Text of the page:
Cross-posted from Redstate.

I have a couple of thoughts about the impact of yesterday’s blowout by Barack Obama over, primarily, Hillary Clinton. The Nutroots, who hate Clinton anyways, are already touting Obama’s win as a "new generation tak[ing] charge". And there’s some logic to that. As if to emphasize that point, Hillary was standing there with Madeline Albright, Bill Clinton, Terry McAuliffe, and Wesley Clark, all Dem leaders from the 90s, almost a decade ago. The Dems picked generational change, and Hillary is touting "back to the future." The establishment wants their power, and they are going to fight for it. Both the length and the brutality of the fight help the GOP in November.

This morning I talked to Danny Diaz, the RNC’s Communications Director and he correctly pointed out that there aren’t that many differences between the Democrat candidates on the major issues. They are "all for higher taxes, a huge government healthcare plan, surrendering in the War on Terror, and defunding our troops."

The upshot is that the Dems are going to have a long primary with two very well funded candidates. The Clintonistas will only give up their power when it is taken from their cold, dead hands. I mean, can you imagine her losing one more race and dropping out? They will tear up Obama, and he will respond tearing her up. And everything that they do will reinforce why Democrats and independents don’t like her. At the same time, both are going to have to run to the left. As Danny pointed out, "the longer it goes on and more liberal positions that they are forced to embrace, the better for us in the general."

Regardless of the question of who we face, our chances in the general just got a lot better. In all cases, the Democratic base will be more split up, and the candidates will be damaged by the nastiness.



neil · January 4, 2008 at 5:13 PM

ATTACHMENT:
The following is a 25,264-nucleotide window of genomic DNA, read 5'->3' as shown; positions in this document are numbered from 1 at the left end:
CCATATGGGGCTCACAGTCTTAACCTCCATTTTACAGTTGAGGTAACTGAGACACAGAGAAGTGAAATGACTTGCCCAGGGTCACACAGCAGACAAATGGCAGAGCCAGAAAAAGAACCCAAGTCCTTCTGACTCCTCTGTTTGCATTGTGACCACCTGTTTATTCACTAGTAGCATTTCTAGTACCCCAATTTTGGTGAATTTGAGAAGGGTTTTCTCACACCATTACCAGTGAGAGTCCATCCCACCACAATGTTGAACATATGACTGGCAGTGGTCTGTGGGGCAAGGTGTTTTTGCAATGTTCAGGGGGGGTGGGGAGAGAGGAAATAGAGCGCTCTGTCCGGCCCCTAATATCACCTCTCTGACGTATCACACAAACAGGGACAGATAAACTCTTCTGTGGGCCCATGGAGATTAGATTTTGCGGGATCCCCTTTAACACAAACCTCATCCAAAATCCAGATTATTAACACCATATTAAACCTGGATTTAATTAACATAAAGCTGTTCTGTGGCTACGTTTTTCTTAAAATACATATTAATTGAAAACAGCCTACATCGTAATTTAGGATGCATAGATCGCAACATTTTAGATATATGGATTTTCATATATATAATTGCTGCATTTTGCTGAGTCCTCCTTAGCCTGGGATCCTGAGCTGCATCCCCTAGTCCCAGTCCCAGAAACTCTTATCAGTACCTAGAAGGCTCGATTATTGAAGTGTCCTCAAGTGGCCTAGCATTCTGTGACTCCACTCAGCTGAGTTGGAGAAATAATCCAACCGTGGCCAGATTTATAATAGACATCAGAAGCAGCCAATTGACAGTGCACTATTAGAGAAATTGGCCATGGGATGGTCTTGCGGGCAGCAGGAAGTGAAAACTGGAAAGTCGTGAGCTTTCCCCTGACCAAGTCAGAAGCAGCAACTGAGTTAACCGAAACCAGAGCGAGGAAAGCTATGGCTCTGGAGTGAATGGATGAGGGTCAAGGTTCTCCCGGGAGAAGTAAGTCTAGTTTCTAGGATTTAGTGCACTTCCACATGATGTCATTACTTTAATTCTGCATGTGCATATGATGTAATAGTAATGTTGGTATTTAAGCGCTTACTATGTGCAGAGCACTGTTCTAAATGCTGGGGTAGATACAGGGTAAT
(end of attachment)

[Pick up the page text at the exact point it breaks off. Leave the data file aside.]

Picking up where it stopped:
The results from yesterday are pretty grim for the GOP, you must admit. Not only did the Republican caucus have less than half as many participants as the Democratic caucus, check out the exit polls — under-30s made up 22% of the Dem caucusers but only 11% of the Republican caucusers. So that means 1 in 5 under-30 voters in Iowa yesterday was a Republican.

But wait, it gets worse! Among those under-30 Republicans, the dreaded Ron Paul had his strongest showing — 21%. I’m going to hazard a guess that what they like about the doctor is his position on Iraq, and that few of them will be willing to shift to a pro-war Republican candidate for that reason. Adding it up, we’ve got 16 out of 100 under-30s in Iowa voting for a pro-war candidate. And to think that you guys once thought that the war was a winning issue!

neil · January 4, 2008 at 5:16 PM

I forgot to mention that, as the good Mr. Diaz observes, there’s not actually a lot of difference between the Democratic candidates at the end of the day. This gives me some hope that the coming nastiness, which you’ve ably forecasted, is not going to end up doing much long-term damage, not enough to counteract the terrible state of the Republicans this year.

ADAM J SCHMIDT · January 4, 2008 at 1:43 PM

[…] On the Democratic side Hillary’s third place finish clearly puts her on the defensive and destroys any aura of ‘inevitability’ she had remaining.  However, with the sheer amount of money she has collected and favors she’s undoubtedly called in from her years in Washington this is going to be a competitive race for quite some time.  Its also expected to get nasty as Soren Dayton explains. […]

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